• Increases your metabolic rate both during and after your workout.
      • Strengthens, tightens, and tones your core.

      Wall Sit

      This exercise is perfect for people who want to build their back muscles. It’s also very simple. Just find a wall and pretend that you’re sitting on an invisible chair. Make sure you keep your legs together and your back straight while you’re doing this exercise. Try to hold the position for at least a minute.

      Benefits:

      • Strengthens your back, as it engages support muscles while you’re doing the exercise.
      • Acts as a meditative exercise and incorporates flexibility into your workout.
      • Will increase your endurance in all other areas of your workout.

      Plank

      This is probably one of the hardest exercises on this list, but it’s also one of the most beneficial. Try to keep your body in a straight line while doing the plank. Make sure to keep your forearms on the ground.

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      Benefits:

      • Will safely strengthen your core, which is actually made up of 29 groups of muscles.
      • Perfect for people with back issues because it doesn’t require any more steps than just holding the position.
      • Corrects your posture with noticeable effect.

      Lunge

      Lunges are very similar to squats except that they isolate the muscles in each leg, toning the muscle groups by concentrating your attention on one leg at a time. If you’re a beginner and need help balancing, put your hands on your hips. This will help you with the exercise. When you feel more comfortable, move on to lifting your hands over your head. This will improve your balance.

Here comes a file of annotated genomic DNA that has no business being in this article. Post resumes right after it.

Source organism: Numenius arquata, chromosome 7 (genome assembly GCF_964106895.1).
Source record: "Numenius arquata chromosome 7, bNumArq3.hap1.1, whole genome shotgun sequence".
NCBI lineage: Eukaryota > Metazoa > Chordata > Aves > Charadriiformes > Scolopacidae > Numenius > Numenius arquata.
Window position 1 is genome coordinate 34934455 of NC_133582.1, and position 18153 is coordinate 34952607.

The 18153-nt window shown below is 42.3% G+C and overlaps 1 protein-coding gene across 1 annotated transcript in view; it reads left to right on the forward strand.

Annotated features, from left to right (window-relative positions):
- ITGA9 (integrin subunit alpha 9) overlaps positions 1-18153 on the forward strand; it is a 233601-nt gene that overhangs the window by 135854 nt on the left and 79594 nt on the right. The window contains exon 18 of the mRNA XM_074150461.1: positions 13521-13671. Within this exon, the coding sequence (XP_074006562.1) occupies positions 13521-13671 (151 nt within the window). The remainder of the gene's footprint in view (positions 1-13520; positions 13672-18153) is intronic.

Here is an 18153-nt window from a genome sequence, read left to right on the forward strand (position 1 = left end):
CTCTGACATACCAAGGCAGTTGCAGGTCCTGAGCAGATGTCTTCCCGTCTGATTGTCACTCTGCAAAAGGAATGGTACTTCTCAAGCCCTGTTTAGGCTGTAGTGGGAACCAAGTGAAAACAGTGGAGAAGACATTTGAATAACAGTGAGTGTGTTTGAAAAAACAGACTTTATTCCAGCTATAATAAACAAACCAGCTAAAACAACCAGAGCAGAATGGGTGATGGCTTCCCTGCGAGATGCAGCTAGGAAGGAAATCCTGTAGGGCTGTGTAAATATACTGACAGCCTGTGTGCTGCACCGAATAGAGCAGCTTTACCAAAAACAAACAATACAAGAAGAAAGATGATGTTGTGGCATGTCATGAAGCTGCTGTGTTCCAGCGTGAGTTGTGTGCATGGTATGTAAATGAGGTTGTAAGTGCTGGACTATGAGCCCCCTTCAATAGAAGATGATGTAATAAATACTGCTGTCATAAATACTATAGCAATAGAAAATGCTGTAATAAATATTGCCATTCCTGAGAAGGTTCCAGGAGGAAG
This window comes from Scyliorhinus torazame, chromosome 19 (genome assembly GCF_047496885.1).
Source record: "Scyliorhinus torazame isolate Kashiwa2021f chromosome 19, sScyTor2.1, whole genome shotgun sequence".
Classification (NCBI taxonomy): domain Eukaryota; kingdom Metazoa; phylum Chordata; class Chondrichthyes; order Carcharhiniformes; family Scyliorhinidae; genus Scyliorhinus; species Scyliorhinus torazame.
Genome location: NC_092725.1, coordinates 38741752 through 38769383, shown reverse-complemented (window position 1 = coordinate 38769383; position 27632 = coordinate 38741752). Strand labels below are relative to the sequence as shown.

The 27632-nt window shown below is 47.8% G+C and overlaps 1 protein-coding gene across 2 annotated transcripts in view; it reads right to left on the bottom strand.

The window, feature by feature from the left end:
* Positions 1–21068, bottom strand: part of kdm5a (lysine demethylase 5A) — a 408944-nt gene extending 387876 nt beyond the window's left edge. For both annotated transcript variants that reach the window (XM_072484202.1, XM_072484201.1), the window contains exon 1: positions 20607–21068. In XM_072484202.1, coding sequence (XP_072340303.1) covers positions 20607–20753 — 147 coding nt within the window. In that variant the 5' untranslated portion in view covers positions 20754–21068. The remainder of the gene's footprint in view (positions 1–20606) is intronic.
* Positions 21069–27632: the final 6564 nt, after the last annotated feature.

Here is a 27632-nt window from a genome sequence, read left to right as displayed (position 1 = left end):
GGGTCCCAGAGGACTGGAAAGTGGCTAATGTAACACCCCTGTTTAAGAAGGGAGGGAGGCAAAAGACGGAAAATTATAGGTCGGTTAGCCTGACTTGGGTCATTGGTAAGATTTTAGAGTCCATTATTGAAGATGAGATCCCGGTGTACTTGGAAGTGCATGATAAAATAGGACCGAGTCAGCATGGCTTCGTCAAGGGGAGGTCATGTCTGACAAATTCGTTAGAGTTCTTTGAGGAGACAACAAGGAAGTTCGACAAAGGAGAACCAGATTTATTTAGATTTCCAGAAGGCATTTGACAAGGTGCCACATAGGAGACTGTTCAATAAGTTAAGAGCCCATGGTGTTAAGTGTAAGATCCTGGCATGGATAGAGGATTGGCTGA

Benefits:

      • Strengthens muscles from your legs to the small of your back in one continuous exercise.
      • Can be used as a stand-alone HIIT workout for maximum results.
      • Creates a strong core when hands are held over the head, leaving the core to work harder.

      Glute Bridge

      Scott Herman Glute Bridge 2

        This is an exercise that focuses your attention on your core muscles, but don’t be fooled — it’s possible to also strengthen your legs and arms with the glute bridge. When performing this exercise, focus on keeping your back as neutral and as rigid as possible when pushing your posterior to the sky. This will ensure proper form.

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        Benefits:

        • Reduces back and knee pain by strengthening the muscles in the back, taking the pressure off of your knees.
        • Improves your posture by engaging the erector spinae, a set of muscles that sits at the small of your back.
        • Conditions your body for better athletic performance.

        These, again, are very basic bodyweight exercises. With time, you’ll be able to move into more advanced versions of these same exercises, which means you can keep challenging yourself to do better!

        Featured photo credit: Scott Web for Unsplash via unsplash.com

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        Last Updated on March 13, 2019